Eddie Frizell is a Veteran of the Minnesota Army National Guard who earned the Bronze Star during his service as commander of a Red Bull Cavalry Squadron. He currently serves as commander of the Domestic Violence Unit with the Minneapolis Police Department (MPD). Eddie was awarded the Medal of Valor for his heroic efforts during the Minneapolis I-35W bridge collapse along with several citations for heroism and outstanding leadership during his years with the MPD. He is a 2015 Veterans’ Voices Awardee.

Nearly three decades ago, I recited an oath that many before me had also taken. While raising my right hand, I stated proudly, “I do solemnly swear that I will support and defend the Constitution of the United States against all enemies, foreign and domestic; that I will bear true faith and allegiance to the same; and that I will obey the orders of the President of United States and orders of the officers appointed over me; so help me God.”

At the time, I had no idea that the path I had started upon would force me to mature and face the tremendous responsibility of leading and protecting the freedoms we all hold dear. As a young person, considerations of benefits, long-term sustainability, and financial stability, were just fleeting thoughts. I was going to be a soldier and preparing myself to defend my country was at the top of my list.

In these early years, it was hard to imagine that our country would be attacked on 9/11 and embroiled in persistent conflict for the 13+ years since. In 2011, I was the Commander of a Cavalry Squadron preparing to go to war in the Middle East. In this position, I was responsible for everything we did and or failed to do--the most important of which was the training and health/welfare of the men and women who made up the organization. This weighed heavily on me, as I knew that if I did not get this right, it could cost lives on the battlefield.

This became ever more apparent when, at a pre-deployment event, an elderly woman, a quarter of my size, grabbed my collar and pulled me down towards her. I saw her piercing blue eyes stare deeply into mine as she stated, “you’re taking my grandson over there, and you better bring him back or you will answer to me!” Needless to say, I took her very seriously. She certainly outranked me that day! My mission was simple: take care of those that were ready, willing, and able to put their lives on the line for their families, country, and each other. The squadron covered over 1 million miles on hundreds of convoy escort missions throughout Iraq, but all of my Cavalry troopers returned home.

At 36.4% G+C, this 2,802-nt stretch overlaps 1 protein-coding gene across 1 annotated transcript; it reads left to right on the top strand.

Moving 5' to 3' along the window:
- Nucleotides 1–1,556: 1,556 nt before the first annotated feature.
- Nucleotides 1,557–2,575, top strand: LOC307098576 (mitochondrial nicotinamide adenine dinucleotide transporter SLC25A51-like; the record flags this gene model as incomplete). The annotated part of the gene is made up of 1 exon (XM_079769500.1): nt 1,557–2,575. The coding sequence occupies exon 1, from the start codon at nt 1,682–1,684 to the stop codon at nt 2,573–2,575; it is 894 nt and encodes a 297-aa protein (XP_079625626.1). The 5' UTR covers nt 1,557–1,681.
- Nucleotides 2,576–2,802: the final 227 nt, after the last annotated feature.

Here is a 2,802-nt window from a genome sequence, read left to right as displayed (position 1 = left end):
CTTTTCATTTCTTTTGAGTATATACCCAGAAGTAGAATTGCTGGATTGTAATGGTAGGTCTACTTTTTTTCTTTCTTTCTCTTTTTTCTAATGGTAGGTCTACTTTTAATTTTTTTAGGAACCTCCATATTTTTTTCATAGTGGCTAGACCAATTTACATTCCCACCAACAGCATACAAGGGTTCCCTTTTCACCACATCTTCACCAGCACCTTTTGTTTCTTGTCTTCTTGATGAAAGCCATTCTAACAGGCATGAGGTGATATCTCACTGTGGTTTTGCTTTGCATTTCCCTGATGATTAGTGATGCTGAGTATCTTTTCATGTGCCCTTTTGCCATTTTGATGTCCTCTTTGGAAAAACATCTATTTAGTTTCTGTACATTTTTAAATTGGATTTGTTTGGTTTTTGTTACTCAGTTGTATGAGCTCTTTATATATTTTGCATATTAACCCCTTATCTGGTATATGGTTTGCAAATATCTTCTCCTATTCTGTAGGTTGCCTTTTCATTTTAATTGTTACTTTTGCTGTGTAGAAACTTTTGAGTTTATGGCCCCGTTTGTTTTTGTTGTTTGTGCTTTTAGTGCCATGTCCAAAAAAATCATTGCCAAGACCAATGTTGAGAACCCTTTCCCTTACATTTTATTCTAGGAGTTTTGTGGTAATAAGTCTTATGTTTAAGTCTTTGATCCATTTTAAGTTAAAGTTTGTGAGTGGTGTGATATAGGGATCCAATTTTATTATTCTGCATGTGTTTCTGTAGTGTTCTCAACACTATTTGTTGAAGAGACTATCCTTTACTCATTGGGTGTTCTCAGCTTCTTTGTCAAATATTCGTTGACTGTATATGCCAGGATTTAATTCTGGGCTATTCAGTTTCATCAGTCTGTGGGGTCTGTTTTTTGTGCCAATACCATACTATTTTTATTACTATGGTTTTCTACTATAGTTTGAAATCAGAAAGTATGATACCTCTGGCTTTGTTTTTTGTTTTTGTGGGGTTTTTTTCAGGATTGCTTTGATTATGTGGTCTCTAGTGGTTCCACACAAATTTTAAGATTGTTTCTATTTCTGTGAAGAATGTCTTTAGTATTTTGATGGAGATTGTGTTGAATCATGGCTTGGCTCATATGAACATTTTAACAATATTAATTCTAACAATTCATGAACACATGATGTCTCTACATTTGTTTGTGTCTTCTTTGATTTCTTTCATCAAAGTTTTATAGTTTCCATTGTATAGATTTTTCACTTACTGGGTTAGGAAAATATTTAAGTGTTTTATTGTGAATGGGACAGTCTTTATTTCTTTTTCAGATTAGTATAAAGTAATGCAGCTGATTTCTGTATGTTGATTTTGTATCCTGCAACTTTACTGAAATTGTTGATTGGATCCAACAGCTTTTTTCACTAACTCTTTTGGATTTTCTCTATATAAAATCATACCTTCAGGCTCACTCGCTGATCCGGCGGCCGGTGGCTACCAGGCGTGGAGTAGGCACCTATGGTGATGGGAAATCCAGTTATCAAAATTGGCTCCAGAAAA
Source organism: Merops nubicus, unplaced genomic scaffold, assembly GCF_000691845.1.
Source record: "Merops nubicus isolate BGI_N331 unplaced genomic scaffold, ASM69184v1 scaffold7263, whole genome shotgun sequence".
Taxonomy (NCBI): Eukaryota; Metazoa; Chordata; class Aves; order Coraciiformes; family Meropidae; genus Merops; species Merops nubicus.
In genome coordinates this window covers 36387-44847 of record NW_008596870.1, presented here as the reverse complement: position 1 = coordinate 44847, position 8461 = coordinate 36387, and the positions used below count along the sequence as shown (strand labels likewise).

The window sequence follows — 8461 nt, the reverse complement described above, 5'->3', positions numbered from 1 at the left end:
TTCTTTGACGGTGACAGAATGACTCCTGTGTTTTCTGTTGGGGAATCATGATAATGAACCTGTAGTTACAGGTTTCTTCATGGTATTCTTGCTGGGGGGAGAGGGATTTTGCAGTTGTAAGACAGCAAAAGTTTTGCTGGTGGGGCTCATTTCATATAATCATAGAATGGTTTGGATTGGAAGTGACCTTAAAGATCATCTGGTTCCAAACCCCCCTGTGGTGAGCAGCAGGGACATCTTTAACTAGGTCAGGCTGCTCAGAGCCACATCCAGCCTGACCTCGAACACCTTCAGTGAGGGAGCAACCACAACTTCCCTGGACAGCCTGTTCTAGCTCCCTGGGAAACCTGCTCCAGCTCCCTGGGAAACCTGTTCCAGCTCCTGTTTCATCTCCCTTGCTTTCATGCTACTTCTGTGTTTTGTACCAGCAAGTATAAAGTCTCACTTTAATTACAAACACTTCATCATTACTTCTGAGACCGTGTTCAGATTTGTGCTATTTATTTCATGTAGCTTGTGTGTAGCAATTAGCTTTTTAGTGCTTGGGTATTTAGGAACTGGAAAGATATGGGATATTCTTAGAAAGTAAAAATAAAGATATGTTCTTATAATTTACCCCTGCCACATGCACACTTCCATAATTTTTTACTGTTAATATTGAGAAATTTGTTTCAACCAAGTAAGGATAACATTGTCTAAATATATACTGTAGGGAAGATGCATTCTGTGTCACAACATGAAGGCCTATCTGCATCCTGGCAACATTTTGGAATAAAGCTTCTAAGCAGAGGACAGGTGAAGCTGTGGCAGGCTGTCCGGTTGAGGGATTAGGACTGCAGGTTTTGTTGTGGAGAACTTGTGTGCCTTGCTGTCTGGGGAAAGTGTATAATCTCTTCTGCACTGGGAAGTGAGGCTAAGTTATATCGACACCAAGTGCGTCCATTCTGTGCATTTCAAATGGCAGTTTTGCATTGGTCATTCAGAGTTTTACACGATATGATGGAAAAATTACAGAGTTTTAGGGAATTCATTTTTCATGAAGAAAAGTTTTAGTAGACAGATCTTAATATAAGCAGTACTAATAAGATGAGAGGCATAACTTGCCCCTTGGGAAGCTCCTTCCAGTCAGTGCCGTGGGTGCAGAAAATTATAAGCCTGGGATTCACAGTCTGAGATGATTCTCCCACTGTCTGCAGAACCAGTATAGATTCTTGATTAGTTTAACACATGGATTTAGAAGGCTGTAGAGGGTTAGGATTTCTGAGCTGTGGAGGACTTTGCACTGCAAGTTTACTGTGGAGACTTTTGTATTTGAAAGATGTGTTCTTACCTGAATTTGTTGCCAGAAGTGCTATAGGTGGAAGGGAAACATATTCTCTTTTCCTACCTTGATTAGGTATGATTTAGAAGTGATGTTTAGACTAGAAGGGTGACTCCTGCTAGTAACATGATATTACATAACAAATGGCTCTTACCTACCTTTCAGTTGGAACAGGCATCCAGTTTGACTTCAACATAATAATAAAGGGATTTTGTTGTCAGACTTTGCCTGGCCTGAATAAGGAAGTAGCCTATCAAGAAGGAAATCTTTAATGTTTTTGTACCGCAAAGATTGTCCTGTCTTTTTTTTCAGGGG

According to 2014 U.S. Department of Veterans Affairs’ estimates, there were 22 million military Veterans in the U.S. population and 7.3% of all living Americans have served in the military at some point in their lives. These figures give you an idea of how many others among us swore to support and defend our way of life.

Upon the successful conclusion of their service obligations, these men and women earned the esteemed title of “Veteran,” and deserve the rights and benefits promised to them for that service. With age, family, and health considerations, some older Vets view these promised benefits as not just “nice to have,” but necessities. The delivery of these entitlements should be non-negotiable. It is every American’s obligation to make sure that these warriors are taken care of, now and in the future.

Thursday, April 7, 2016

Mica Lee Anders - Walking Through Time on the State Capitol Mall: Memorializing Minnesota Veterans and Their Families

Photo credit: Stephanie Morris
Mica Lee Anders is a COMPAS teaching artist. She creates and teaches in a variety of visual arts media--from photography to textiles--to young people across the metro. Born and raised in Iowa City, Iowa, Mica received her BA in both studio arts and Spanish from The University of Iowa. In 2009, Mica received her Masters of Fine Arts degree from the University of Minnesota.

On a warm fall day, I visited the war memorials on the Minnesota State Capitol Mall. It was a calm and peaceful area, and I couldn’t believe it was surrounded by busy highways and a constant flow of traffic. As a Minnesota military spouse, I’d often been to the neighboring Veterans’ Service Building but I, like many, had never visited these wonderful monuments.

As I began my tour, I felt honored to walk among all these memorials--to feel part of the lives of so many Minnesota Veterans, both living and deceased. Their choices and sacrifices have helped keep our state and our nation safe.

To begin my tour, I spent time in the Court of Honor, reading the names of the numerous conflicts and the specific groups of Minnesota soldiers who fought in them. Although certain wars have a dedicated memorial, this ode to the larger Veteran experience truly summed up the huge impact the military has had on Minnesota soldiers and their families.

Photo credit: Michael Murray Photography

As I continued my walk, I felt surprised and proud to enter into the Minnesota Military Family Tribute. So often in times of war, the focus is solely on the soldiers and the impact the conflicts have on them, and yet the effect that wars and numerous deployments have on parents, spouses, children, and a soldier’s entire support system is profound.

While walking between the stones etched with letters to and from Minnesota family members and their soldiers, I felt a wave of emotion overtake me. The words in the letters were so personal yet I was able to relate to so many of them. It didn’t matter if they were written last year or 50 years ago; the sense of longing, love, and the desire for normalcy in the midst of difficult times rang true.

I could have spent an entire afternoon wandering through theses stones, reading the letters. But instead, I decided to continue my walk through the State Capitol Mall and relish in the pride and honor I felt being a military spouse in a state with such a strong and rich military history.